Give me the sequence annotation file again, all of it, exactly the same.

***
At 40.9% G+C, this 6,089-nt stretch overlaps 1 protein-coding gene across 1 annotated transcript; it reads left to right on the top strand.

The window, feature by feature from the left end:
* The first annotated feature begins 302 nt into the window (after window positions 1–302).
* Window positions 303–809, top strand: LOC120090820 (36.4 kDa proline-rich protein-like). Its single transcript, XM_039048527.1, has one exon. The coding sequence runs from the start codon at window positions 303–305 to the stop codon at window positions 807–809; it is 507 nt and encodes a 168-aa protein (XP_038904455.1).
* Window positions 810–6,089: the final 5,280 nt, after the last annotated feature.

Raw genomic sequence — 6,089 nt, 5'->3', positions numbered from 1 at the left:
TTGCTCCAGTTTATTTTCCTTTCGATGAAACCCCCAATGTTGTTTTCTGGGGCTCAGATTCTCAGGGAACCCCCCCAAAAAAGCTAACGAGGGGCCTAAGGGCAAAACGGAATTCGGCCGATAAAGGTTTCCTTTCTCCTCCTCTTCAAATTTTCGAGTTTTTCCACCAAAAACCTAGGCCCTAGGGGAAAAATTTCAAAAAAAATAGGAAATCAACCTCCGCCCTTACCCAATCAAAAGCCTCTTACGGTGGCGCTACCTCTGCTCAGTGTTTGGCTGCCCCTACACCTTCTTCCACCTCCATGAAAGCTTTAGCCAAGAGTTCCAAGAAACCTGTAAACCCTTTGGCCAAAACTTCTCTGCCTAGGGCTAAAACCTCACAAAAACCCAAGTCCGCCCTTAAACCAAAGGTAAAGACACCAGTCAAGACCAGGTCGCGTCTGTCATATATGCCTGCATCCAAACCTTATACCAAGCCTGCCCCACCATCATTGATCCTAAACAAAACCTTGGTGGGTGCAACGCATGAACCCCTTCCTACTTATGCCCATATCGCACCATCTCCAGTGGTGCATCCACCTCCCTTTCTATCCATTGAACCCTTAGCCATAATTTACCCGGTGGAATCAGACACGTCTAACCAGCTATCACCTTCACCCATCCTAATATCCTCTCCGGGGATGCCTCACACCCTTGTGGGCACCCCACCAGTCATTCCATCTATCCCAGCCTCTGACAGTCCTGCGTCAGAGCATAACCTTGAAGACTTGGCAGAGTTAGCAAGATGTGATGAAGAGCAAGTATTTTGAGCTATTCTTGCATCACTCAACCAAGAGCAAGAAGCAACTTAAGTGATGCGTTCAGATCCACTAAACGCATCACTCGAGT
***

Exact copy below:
At 40.9% G+C, this 6,089-nt stretch overlaps 1 protein-coding gene across 1 annotated transcript; it reads left to right on the top strand.

The window, feature by feature from the left end:
* The first annotated feature begins 302 nt into the window (after window positions 1–302).
* Window positions 303–809, top strand: LOC120090820 (36.4 kDa proline-rich protein-like). Its single transcript, XM_039048527.1, has one exon. The coding sequence runs from the start codon at window positions 303–305 to the stop codon at window positions 807–809; it is 507 nt and encodes a 168-aa protein (XP_038904455.1).
* Window positions 810–6,089: the final 5,280 nt, after the last annotated feature.

Raw genomic sequence — 6,089 nt, 5'->3', positions numbered from 1 at the left:
TTGCTCCAGTTTATTTTCCTTTCGATGAAACCCCCAATGTTGTTTTCTGGGGCTCAGATTCTCAGGGAACCCCCCCAAAAAAGCTAACGAGGGGCCTAAGGGCAAAACGGAATTCGGCCGATAAAGGTTTCCTTTCTCCTCCTCTTCAAATTTTCGAGTTTTTCCACCAAAAACCTAGGCCCTAGGGGAAAAATTTCAAAAAAAATAGGAAATCAACCTCCGCCCTTACCCAATCAAAAGCCTCTTACGGTGGCGCTACCTCTGCTCAGTGTTTGGCTGCCCCTACACCTTCTTCCACCTCCATGAAAGCTTTAGCCAAGAGTTCCAAGAAACCTGTAAACCCTTTGGCCAAAACTTCTCTGCCTAGGGCTAAAACCTCACAAAAACCCAAGTCCGCCCTTAAACCAAAGGTAAAGACACCAGTCAAGACCAGGTCGCGTCTGTCATATATGCCTGCATCCAAACCTTATACCAAGCCTGCCCCACCATCATTGATCCTAAACAAAACCTTGGTGGGTGCAACGCATGAACCCCTTCCTACTTATGCCCATATCGCACCATCTCCAGTGGTGCATCCACCTCCCTTTCTATCCATTGAACCCTTAGCCATAATTTACCCGGTGGAATCAGACACGTCTAACCAGCTATCACCTTCACCCATCCTAATATCCTCTCCGGGGATGCCTCACACCCTTGTGGGCACCCCACCAGTCATTCCATCTATCCCAGCCTCTGACAGTCCTGCGTCAGAGCATAACCTTGAAGACTTGGCAGAGTTAGCAAGATGTGATGAAGAGCAAGTATTTTGAGCTATTCTTGCATCACTCAACCAAGAGCAAGAAGCAACTTAAGTGATGCGTTCAGATCCACTAAACGCATCACTCGAGT